It’s only one of several decisions that make no sense. Where do we begin? The CGI monkey chase scene? There’s nothing effective about CGI monkeys. The accents? They sound vaguely British, vaguely Indian, vaguely pretentious cult leader, and vaguely made-up, and will be mocked for decades, long after the film’s been forgotten (“The accents were silly but at least they weren’t as bad as “After Earth””). But I could give the speech patterns a pass if they were saying anything of interest. When the script for “After Earth” isn’t falling to typical coming-of-age sci-fi cliché, it is bombarding viewers with Scientology-centered teachings about fear that would make a ten-year-old cry uncle. So self-serious as to verge on parody, “After Earth” simply isn’t fun. It’s a chore.

After Earth
After Earth
Photo credit: Sony Pictures

The slog through “After Earth” isn’t helped by the fact that poor Jaden Smith has given his first disastrous performance. I don’t think it’s his fault as the young actor showed he inherited his dad’s screen presence in “The Pursuit of Happyness” and “The Karate Kid” but the poor guy is not effective as a protagonist here. He’s too broad in his emotions and not engaging as a lead. I blame Shyamalan, who once seemed so deft at directing children but has proven with the abysmal “The Last Airbender,” and now this film, that he’s lost that touch. His dad isn’t much better, stuck in the crashed ship and left only to give words of wisdom and guidance as he deals with his own pain.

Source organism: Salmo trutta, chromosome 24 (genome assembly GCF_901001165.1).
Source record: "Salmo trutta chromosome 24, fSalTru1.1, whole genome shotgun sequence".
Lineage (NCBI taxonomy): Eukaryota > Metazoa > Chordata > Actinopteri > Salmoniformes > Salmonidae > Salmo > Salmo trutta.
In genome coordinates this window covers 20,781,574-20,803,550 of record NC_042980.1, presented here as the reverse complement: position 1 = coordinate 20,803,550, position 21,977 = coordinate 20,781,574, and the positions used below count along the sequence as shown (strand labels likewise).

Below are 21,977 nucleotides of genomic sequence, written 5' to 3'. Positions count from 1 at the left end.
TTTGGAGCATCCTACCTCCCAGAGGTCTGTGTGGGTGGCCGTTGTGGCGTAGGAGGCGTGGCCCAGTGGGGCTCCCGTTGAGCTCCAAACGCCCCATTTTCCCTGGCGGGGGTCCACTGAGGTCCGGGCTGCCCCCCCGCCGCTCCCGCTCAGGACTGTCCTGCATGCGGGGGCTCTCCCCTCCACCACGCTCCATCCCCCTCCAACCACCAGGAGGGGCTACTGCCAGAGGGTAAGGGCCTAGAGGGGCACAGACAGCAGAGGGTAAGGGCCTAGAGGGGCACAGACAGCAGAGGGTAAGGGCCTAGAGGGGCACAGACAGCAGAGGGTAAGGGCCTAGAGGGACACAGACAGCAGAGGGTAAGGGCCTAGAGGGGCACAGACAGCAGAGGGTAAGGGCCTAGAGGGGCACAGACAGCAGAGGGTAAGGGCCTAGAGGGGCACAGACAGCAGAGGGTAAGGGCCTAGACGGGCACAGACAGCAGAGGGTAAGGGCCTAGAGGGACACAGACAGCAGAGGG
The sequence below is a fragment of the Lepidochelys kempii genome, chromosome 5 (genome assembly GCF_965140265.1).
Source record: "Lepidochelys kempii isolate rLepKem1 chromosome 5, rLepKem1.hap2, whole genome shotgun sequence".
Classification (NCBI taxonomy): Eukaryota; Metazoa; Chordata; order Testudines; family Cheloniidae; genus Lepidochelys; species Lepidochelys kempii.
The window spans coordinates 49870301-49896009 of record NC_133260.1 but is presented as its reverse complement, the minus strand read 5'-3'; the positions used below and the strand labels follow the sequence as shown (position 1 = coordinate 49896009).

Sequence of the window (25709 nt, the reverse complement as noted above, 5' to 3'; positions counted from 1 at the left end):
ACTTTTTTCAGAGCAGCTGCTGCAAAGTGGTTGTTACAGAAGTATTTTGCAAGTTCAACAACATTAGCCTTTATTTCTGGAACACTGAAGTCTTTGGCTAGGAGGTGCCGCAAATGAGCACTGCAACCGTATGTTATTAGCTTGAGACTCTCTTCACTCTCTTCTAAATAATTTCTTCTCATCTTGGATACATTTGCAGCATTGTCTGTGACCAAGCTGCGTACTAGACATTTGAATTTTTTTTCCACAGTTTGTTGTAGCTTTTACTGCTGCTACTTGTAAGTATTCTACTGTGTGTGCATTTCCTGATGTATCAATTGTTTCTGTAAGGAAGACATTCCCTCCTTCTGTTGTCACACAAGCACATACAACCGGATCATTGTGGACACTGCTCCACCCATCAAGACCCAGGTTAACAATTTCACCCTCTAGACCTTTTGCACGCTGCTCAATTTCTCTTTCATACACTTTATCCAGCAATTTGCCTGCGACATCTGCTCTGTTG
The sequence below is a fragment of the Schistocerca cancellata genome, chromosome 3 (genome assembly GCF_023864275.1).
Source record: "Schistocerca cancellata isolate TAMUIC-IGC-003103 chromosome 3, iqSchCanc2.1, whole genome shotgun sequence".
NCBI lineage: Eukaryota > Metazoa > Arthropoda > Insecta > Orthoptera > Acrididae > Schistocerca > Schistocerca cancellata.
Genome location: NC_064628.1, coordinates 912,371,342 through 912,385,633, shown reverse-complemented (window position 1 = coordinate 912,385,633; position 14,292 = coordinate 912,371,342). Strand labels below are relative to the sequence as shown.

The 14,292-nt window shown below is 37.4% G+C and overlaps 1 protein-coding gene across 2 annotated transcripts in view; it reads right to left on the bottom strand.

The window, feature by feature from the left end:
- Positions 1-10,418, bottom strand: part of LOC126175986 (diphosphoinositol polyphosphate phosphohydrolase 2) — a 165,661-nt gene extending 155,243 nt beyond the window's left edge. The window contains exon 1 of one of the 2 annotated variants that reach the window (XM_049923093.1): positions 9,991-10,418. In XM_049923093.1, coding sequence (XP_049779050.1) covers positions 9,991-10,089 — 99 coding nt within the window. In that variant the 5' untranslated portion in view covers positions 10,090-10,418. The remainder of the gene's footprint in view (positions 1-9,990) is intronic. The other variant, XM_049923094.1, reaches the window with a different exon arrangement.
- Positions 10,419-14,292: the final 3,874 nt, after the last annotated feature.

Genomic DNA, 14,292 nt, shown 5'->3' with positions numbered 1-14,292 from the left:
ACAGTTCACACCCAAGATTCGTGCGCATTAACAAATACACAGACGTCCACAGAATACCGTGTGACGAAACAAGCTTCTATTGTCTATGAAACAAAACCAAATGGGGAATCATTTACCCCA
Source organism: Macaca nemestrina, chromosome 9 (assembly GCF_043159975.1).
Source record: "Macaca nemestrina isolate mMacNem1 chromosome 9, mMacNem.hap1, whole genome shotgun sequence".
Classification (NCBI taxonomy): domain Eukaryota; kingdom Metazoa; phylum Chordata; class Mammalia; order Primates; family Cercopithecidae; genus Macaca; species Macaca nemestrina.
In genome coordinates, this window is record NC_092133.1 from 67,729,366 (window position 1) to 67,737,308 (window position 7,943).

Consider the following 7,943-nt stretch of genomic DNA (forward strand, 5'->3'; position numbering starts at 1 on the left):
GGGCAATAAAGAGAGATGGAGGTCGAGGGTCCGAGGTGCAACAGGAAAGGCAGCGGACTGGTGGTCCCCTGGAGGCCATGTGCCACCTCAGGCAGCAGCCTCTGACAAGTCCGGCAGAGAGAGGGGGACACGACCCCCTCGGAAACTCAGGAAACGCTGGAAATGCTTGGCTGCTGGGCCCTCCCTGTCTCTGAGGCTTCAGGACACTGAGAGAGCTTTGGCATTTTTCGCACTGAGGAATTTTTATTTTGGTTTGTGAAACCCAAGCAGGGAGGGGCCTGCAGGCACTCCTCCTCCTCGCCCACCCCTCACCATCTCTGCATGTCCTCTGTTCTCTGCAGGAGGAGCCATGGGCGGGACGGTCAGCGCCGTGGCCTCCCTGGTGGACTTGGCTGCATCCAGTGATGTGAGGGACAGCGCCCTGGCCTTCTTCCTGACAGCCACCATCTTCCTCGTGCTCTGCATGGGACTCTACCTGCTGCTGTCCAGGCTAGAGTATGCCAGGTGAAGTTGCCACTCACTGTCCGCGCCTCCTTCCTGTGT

The Smiths aren’t good and Shyamalan’s direction is leaden, but it all comes back to that awful, awful script. “After Earth” is just silly. Whether it’s the bizarre supposition that climate changes will happen so quickly in the future that areas of the Earth will go from tundra to rainforest in a matter of hours with no impact to the foliage (sorry if I just gave you science geeks a migraine) or the Dianetics-laden preaching that has about as much real-world weight as a 3AM infomercial, there’s just nothing fun about “After Earth”. I don’t mind scripts that play silly (as someone must have known parts of this would with a character named Cypher Raige) in pursuit of B-movie escapism but there’s NO WAY that the Smiths, who produced the film as well, see this as blockbuster entertainment. They set out to make a sci-fi film with the power to change the way you look at your fellow man. And they made one that just made me want to leave this planet that much sooner.

“After Earth” stars Will Smith, Jaden Smith, Sophie Okonedo, and Zoe Kravitz. It was written by Gary Whitta and M. Night Shyamalan and directed by Shyamalan. It will be released on May 31, 2013.

HollywoodChicago.com content director Brian Tallerico

By BRIAN TALLERICO
Content Director
HollywoodChicago.com
brian@hollywoodchicago.com

agui3333's picture

After Earth

Good to know that it wasnt good

HollywoodChicago.com's picture

Yes, that bad

agui3333 wrote:
Good to know that it wasnt good

It really was that bad. This bad, in fact.

Gridlock's picture

The Stupid Adventures of Wrinklehead & Too-Small-Face

Jaden Smith (Wrinklehead) goes off an adventure to “Earf” with daddy Too-Small-Face in the Scientology Epic “Battlefield After Earf’ “.
Directed By M. Night FlimFlamaCramSmokeBong.

It’s just as lousy as you’d think it’d be.